Azerbaijan declares state of war; at least 23 dead in clashes with Armenian military

08:34 PM | 28 Sep, 2020
Azerbaijan declares state of war; at least 23 dead in clashes with Armenian military

Azerbaijan’s National Assembly has declared a state of war in parts of country following clashes with Armenian army in disputed region of Nagorno-Karabakh.

In an extraordinary meeting, the parliament approved a measure partially and temporarily restricting the constitutional and property rights and freedoms of Azerbaijani citizens and foreigners in the country as long as the war situation prevails.

At least 23 people including soldiers and civilians have lost their lives amid the battle, which erupted after Armenian military committed border violations and attacked civilian settlements on Azerbaijan’s side.

Azerbaijan’s Defense Ministry in a statement said, “As a result of precise strikes by Azerbaijan Army units, several more combat vehicles belonging to the Armenian armed forces were destroyed in different directions of the front”.

The region, which lies within Azerbaijan but has been under the control of ethnic Armenian forces backed by Armenia since 1994 at the end of the separatist war, is not recognized by any country including Armenia.  

Armenia also claimed that Azerbaijan also suffered heavy losses in result of artillery, adding that two helicopters and 33 tanks were hit in the fight. Azerbaijan’s defense ministry rejected an earlier claim that two helicopters were shot down.

The Azerbaijani Defense Ministry said on Monday that mercenaries from Syria and other middle Eastern countries were engaged in the conflict in Nagorno-Karabakh and were fighting on Armenia's side.

Vagif Dargahli, the spokesperson of Azerbaijani Defense Minister, said that Armenian side is being supported by Syrian and other Middle Eastern countries as their mercenaries are fighting in Nagorno-Karabakh region against Baku.

"According to the obtained intelligence information, there are many mercenaries of Armenian origin, who came from Syria and different countries across the Middle East, among the enemy's losses. However, as they are not registered officially in Armenia, the enemy easily conceals these losses," he told reporter.

Azerbaijani Foreign Minister Jeyhun Bayramov told a media outlet that the country has proportionate response to use if Armenia uses its Iskander missile systems.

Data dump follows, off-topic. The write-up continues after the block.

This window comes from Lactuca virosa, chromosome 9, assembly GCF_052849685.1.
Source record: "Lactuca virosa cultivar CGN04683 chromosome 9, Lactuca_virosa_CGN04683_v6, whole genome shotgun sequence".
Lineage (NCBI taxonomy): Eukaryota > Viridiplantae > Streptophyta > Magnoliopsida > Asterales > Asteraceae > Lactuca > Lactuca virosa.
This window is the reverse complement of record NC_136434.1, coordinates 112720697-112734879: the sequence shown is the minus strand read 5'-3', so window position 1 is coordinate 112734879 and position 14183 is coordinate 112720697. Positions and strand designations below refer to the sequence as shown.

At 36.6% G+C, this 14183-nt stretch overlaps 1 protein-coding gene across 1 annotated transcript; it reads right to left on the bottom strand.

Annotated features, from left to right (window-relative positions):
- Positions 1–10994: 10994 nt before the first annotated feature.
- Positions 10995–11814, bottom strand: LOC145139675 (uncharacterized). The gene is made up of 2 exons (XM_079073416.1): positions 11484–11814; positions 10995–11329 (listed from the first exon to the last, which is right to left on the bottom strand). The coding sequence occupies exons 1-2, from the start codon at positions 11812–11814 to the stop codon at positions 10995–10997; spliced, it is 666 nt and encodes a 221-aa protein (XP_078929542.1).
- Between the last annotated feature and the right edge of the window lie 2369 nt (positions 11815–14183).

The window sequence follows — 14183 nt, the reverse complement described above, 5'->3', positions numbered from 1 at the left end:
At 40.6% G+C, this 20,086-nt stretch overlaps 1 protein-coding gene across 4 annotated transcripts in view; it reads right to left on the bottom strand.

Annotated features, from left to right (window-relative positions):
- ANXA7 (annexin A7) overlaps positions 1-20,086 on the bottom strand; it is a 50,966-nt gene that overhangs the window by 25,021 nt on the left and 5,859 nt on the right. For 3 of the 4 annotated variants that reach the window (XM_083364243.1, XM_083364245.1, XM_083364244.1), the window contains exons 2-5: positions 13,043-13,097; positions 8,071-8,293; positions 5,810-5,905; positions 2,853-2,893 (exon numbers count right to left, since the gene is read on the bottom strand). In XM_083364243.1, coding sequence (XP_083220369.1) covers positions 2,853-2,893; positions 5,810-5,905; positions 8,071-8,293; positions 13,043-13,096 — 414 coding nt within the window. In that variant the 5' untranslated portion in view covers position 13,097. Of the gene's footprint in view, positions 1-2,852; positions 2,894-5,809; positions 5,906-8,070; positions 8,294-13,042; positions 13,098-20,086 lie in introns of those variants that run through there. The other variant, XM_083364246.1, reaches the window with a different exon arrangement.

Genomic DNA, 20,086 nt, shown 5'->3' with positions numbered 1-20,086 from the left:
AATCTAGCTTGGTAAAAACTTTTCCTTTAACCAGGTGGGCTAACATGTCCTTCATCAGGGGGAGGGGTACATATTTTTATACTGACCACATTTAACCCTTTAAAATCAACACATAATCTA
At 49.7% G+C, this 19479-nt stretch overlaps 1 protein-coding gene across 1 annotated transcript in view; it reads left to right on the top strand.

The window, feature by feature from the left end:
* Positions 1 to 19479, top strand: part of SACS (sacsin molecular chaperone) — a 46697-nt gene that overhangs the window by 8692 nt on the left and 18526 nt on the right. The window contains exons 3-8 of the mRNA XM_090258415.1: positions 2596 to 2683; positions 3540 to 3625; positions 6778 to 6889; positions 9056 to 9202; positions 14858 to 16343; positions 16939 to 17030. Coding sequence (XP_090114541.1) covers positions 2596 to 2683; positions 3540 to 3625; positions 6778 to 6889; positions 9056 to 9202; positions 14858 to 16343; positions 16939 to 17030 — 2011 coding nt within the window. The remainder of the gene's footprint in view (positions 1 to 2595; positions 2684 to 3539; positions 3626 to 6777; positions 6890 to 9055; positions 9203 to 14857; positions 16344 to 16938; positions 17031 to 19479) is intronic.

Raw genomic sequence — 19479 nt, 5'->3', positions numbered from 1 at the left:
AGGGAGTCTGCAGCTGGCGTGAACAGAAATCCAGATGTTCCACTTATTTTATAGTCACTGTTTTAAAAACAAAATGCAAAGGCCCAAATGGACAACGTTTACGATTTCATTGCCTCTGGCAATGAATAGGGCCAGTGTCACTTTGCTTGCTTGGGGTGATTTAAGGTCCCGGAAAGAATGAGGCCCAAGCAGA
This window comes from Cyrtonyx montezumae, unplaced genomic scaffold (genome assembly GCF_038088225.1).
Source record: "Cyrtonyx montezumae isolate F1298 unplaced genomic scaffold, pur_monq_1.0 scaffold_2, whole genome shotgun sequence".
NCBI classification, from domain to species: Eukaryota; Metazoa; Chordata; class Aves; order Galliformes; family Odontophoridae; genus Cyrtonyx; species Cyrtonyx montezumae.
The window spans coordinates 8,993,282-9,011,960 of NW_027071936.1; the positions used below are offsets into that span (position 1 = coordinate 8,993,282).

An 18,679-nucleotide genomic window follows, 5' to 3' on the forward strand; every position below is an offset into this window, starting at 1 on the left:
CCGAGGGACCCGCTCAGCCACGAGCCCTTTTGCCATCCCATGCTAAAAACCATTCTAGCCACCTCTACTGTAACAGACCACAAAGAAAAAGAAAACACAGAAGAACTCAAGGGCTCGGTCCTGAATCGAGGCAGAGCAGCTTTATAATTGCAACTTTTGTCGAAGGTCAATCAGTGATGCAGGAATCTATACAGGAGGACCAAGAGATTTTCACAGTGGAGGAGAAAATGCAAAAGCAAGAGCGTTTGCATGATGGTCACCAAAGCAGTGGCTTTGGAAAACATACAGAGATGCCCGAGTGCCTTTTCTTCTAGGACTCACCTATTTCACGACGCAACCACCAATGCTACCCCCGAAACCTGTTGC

"Unfortunately, anything can be expected from Armenia. It is hard for me to comment from the military point of view, what response there would be .... I am sure that the Azerbaijani forces have adequate response," the minister said, when asked what the response could be if Armenia used Iskanders.

Amid both countries’ claims of inflicting losses on each other, world leaders have called for ceasefire in order to avert further losses both in terms of men and material.

Kremlin spokesperson Dmitry Peskov told reporters Monday that Russia was monitoring the ongoing situation closely and that the current priority was to "stop the hostilities, not to deal with who is right and who is wrong."

Russian Foreign Minister Sergey Lavrov “is conducting intensive contacts in order to induce the parties to cease fire and start negotiations to stabilize the situation,” Foreign Ministry spokeswoman Maria Zakharova said.

Foreign Minister Javad Zarif of Iran, which borders both Azerbaijan and Armenia, said “We call for an immediate end to hostilities and urge dialogue to resolve differences. Our neighbours are our priority and we are ready to provide good offices to enable talks.”

Turkish presidential spokesman Ibrahim Kalin condemned Armenia over its border violations. “Armenia has violated the cease-fire by attacking civilian settlements ... the international community must immediately say stop to this dangerous provocation," Kalin tweeted.

United Nations Secretary-General Antonio Guterres “calls on the sides to immediately stop fighting, de-escalate tensions and return to meaningful negotiations without delay,” said his spokesman Stephane Dujarric.

Mostly mountainous Nagorno-Karabakh — a region around 4,400 square kilometres (1,700 square miles) or about the size of the U.S. state of Delaware — lies 50 kilometres (30 miles) from the Armenian border. Local soldiers backed by Armenia also occupy some Azerbaijani territory outside the region.